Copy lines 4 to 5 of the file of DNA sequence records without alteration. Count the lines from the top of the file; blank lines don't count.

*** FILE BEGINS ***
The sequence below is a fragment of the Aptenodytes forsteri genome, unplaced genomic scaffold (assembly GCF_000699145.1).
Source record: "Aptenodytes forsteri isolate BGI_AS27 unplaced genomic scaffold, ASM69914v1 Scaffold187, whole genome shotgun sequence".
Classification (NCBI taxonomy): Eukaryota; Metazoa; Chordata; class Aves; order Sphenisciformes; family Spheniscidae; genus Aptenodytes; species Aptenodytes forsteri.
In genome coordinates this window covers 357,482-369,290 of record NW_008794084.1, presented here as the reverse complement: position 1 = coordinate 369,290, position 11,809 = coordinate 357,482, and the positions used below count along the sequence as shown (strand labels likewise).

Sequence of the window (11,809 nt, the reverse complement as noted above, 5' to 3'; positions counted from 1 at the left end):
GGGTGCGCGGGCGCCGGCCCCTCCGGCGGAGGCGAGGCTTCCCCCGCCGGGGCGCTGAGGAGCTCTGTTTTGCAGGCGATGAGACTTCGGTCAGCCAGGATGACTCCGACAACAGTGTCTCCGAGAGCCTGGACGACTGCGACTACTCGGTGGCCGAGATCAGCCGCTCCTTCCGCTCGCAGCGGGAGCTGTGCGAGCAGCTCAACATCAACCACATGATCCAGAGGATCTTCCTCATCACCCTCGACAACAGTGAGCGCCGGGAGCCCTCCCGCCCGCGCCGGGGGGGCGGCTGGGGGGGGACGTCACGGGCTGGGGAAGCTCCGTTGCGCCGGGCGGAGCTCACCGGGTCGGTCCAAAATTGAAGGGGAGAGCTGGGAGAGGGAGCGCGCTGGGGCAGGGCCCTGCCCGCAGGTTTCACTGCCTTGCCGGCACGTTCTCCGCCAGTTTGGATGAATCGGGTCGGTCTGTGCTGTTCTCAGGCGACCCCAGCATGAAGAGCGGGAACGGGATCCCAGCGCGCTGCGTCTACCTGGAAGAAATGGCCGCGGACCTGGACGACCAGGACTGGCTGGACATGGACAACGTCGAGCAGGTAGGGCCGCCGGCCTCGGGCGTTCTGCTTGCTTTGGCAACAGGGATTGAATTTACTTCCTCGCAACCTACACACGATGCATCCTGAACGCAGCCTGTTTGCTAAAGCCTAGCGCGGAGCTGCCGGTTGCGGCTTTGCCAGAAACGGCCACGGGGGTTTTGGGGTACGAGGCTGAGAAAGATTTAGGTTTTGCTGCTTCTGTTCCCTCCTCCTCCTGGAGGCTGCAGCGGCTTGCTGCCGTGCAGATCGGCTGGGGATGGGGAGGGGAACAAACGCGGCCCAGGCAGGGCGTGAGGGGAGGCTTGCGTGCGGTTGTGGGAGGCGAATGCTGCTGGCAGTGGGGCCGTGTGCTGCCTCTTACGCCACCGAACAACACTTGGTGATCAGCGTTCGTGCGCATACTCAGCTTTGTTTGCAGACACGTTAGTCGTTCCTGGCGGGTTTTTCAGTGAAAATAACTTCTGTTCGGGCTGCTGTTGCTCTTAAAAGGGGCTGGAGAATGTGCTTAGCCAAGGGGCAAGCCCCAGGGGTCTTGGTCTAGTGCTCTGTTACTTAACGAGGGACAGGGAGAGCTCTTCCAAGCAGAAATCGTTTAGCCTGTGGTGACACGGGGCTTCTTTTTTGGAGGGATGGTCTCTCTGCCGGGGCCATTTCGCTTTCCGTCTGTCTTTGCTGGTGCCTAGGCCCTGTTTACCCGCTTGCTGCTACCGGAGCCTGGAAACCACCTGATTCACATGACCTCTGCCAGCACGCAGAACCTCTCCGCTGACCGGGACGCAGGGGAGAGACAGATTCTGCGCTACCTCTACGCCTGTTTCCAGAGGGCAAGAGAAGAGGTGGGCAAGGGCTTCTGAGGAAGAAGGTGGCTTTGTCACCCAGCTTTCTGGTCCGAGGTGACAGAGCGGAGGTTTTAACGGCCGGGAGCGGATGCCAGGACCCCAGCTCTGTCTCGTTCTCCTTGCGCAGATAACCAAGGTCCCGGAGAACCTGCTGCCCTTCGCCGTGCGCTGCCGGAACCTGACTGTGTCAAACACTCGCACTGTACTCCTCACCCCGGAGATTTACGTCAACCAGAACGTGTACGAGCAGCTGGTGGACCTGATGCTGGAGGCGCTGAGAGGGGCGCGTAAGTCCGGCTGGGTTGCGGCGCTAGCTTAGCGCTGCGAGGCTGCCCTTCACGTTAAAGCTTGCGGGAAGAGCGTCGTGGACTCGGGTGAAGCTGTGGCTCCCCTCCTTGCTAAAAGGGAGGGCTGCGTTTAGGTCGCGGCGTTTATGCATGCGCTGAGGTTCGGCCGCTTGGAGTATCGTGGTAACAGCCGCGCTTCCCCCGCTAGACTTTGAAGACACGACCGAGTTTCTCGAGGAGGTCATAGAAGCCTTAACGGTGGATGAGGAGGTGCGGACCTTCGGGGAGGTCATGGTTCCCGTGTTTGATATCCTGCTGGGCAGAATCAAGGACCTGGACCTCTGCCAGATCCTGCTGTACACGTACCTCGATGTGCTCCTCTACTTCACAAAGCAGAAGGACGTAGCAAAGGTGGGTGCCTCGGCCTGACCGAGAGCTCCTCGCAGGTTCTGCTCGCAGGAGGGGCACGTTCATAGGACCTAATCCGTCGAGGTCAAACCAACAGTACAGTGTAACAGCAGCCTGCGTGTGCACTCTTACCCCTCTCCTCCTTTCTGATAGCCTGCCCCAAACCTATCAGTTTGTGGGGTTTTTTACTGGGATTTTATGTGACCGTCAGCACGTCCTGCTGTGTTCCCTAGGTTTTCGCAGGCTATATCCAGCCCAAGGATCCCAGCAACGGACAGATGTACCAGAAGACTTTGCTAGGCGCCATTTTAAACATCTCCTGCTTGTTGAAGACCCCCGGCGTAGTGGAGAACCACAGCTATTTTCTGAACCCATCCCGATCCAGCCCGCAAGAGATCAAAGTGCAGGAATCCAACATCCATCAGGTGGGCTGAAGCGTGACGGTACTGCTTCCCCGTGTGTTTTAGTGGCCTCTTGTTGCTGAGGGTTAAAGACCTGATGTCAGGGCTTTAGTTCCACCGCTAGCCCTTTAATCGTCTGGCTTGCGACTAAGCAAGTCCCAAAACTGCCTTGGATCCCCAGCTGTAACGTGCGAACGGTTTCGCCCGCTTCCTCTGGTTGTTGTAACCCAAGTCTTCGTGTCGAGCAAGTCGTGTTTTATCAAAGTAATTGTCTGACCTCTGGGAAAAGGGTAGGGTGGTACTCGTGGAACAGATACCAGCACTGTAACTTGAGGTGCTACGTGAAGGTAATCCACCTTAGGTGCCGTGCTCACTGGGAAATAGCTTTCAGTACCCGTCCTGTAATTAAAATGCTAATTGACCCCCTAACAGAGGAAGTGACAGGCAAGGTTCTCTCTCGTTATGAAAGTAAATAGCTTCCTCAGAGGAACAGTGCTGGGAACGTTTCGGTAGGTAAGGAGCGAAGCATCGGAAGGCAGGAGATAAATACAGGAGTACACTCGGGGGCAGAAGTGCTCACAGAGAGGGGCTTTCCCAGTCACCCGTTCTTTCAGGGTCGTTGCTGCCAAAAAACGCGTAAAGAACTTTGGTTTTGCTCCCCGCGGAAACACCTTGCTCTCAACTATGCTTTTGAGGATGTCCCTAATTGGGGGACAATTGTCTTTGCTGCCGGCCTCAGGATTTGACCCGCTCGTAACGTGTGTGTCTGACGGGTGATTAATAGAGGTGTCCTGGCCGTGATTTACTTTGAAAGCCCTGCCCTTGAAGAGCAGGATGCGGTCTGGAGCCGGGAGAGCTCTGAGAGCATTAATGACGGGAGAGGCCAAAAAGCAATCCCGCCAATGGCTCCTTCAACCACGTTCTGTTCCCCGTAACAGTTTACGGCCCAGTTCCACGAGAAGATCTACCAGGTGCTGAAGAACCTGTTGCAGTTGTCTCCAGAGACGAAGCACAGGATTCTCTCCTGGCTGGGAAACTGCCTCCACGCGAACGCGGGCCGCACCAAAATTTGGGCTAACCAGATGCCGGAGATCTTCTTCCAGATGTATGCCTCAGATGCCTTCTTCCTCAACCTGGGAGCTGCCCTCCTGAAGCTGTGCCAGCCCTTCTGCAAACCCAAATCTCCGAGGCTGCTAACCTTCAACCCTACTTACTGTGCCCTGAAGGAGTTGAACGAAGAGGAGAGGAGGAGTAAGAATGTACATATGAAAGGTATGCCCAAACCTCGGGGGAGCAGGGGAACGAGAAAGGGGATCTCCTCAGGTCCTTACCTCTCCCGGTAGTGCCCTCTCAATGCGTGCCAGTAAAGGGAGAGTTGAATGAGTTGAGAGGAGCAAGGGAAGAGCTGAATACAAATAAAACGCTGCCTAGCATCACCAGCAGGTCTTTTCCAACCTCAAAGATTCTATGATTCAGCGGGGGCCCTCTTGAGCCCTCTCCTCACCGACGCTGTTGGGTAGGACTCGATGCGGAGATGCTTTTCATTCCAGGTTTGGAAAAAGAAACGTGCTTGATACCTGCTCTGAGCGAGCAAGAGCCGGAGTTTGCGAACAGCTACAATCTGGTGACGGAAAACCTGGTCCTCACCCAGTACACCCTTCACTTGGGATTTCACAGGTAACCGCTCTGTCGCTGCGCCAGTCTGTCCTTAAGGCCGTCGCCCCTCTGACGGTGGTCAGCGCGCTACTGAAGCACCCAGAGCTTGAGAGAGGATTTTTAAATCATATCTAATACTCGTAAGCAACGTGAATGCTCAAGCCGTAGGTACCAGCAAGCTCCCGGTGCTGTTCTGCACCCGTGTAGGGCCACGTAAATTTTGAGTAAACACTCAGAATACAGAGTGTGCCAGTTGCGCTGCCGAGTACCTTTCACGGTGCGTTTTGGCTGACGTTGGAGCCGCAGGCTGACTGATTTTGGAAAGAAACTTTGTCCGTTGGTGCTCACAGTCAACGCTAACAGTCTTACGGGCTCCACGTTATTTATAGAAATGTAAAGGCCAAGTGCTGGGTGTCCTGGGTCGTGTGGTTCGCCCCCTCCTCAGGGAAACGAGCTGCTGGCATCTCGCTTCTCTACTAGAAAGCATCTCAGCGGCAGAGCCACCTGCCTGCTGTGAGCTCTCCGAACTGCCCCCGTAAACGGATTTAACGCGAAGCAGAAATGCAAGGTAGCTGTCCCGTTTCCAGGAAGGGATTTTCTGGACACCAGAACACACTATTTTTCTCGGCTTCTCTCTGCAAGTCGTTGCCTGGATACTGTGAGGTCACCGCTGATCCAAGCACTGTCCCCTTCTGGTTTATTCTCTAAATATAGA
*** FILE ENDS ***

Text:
In genome coordinates this window covers 357,482-369,290 of record NW_008794084.1, presented here as the reverse complement: position 1 = coordinate 369,290, position 11,809 = coordinate 357,482, and the positions used below count along the sequence as shown (strand labels likewise).

Sequence of the window (11,809 nt, the reverse complement as noted above, 5' to 3'; positions counted from 1 at the left end):